The record snow that immobilized much of the East Coast during February was a reminder that suppliers must adapt to circumstances beyond their control, especially when satisfying the precise delivery requirements of the United States Government Printing Office (GPO). At the height of the storms, not only could some not make deliveries, communication with key contacts was limited.
"In these type situations, common sense should prevail because there are no specific GPO guidelines regarding deliveries during inclement weather," said Deborah Snider, senior vice president of e-LYNXX Corporation and its Government Print Management division. "GPO does acknowledge 'acts of God' as a plausible reason for a delivery delay. That's the only instance where a delay is acceptable. GPO does not accept equipment failure, a key employee being out or other operational setbacks as reasons to justify a delivery delay."
The best thing that a print supplier can do if a natural disaster makes it impossible to make a delivery is to make every effort to get in touch with the government contract administrator, whose job may be sitting in the print plant with four feet of snow outside and area highways closed. The contract administrator is the person with whom the supplier should be having routine communications after a GPO print job is awarded to your firm. This person coordinates the details with the winning print supplier. "Try to call the contract administrator," Snider advised. "You should have the administrator's office and cell phone numbers in your cell phone."
Do not leave anything to chance or just assume that because of inclement weather delaying a GOP shipment will be okay. GPO contract administrators keep careful track of each project's on-time delivery requirements and watch each printer's delivery compliance across all awarded projects. "If you cannot get in touch by phone, send an e-mail to explain the circumstances, to coordinate revised shipping plans and to document your circumstances," Snider said. "Also, alert and seek the support of government print management experts who have a history of successfully assisting their clients with resolving tough issues."
The supplier must take the initiative and keep trying to get in touch. It is incumbent upon the GPO print supplier to make sure government records are clear and accurate, especially where there is a change. The GPO assumes no responsibility to unilaterally update records unless properly documented by the print supplier or its representative print management firm. Keeping the GPO contract administrator informed is fundamental to establishing and maintaining a positive relationship. Proactive follow-through is essential to ensure that there are no misunderstandings and that no details were missed or incorrectly reported or recorded.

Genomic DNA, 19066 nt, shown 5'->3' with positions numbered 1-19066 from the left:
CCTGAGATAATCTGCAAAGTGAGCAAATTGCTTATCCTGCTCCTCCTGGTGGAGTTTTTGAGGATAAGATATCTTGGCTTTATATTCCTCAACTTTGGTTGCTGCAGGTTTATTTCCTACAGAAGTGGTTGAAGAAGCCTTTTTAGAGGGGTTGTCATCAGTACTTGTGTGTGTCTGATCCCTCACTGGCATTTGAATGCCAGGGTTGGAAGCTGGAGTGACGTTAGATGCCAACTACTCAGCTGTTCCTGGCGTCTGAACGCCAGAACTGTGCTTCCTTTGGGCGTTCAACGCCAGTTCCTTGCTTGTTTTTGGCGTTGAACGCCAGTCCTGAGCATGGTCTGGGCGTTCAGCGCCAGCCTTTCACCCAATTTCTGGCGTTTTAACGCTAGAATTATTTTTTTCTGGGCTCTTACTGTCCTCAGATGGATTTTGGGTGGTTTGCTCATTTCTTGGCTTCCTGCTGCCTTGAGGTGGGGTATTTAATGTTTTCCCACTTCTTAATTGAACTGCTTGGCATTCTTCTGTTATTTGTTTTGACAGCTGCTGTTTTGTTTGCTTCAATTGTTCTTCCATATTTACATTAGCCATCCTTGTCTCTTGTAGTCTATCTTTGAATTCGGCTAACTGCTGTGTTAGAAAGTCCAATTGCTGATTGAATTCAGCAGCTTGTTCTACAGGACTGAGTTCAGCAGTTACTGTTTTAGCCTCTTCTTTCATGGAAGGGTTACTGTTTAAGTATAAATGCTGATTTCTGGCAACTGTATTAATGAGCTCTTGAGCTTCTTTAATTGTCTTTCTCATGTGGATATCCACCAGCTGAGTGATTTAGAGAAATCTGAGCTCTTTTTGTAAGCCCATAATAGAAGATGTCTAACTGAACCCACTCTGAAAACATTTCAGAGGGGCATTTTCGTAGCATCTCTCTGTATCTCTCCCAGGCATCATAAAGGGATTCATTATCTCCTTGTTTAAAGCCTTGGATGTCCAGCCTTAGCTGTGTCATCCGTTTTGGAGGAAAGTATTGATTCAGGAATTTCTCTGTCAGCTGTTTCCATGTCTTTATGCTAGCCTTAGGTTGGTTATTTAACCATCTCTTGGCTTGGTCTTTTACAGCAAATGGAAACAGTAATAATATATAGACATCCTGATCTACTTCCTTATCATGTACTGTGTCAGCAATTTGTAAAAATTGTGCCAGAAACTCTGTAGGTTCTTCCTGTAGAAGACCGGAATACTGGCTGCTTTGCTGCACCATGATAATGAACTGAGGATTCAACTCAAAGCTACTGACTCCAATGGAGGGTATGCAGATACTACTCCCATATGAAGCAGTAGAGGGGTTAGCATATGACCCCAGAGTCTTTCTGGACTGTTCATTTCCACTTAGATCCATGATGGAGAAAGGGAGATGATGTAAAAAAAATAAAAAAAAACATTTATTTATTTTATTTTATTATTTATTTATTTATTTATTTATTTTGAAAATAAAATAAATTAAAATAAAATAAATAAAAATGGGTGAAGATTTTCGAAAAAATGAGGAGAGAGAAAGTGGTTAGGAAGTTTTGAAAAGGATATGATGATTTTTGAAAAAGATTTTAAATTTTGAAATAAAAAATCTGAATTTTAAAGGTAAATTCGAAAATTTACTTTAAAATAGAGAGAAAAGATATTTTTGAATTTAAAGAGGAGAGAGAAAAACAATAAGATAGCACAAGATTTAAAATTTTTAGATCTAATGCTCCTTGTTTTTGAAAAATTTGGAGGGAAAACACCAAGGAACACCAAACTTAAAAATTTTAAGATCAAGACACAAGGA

Once a revised schedule has been established, proof of delivery is an important aspect of recordkeeping. Not having appropriate proof of delivery can be a major stumbling block. All shipments made for GPO must be traceable, meaning that GPO requires documentation for the delivery of completed work. "Sounds simple enough, but as the saying goes the devil is in the details," noted Snider. "You have to know that if you send GPO work via the U. S. Postal Service, special forms must be completed that serve as your proof of delivery. Not all post offices understand this requirement or how to help you accomplish it. Also, if you are sending via FedEx, UPS or any other private sector small package carrier, proof of delivery always is required. If a job requires shipments to different destinations, each shipment must be traceable. Documentation is all important, and this is very different from invoicing for commercial accounts. In other words, when it comes to GPO, if you have no proof of shipment or delivery (depending on specification requirements), then you can expect no payment – regardless of whether you are certain in your heart of hearts that the government received the product."
The consequences of not following through, establishing clear communications and maintaining error-free records can be dire. While delaying a delivery because of weather conditions may be accommodated by GPO, there is no certainty, and this and other delays will go on the supplier's GPO permanent record, causing it to be labeled a non-compliant vendor. Being tagged by GPO as out-of-compliance is a major blemish and could result in the supplier not being awarded additional projects. All the while the commercial marketplace is ailing, and GPO awards $425 million in work annually to the private sector.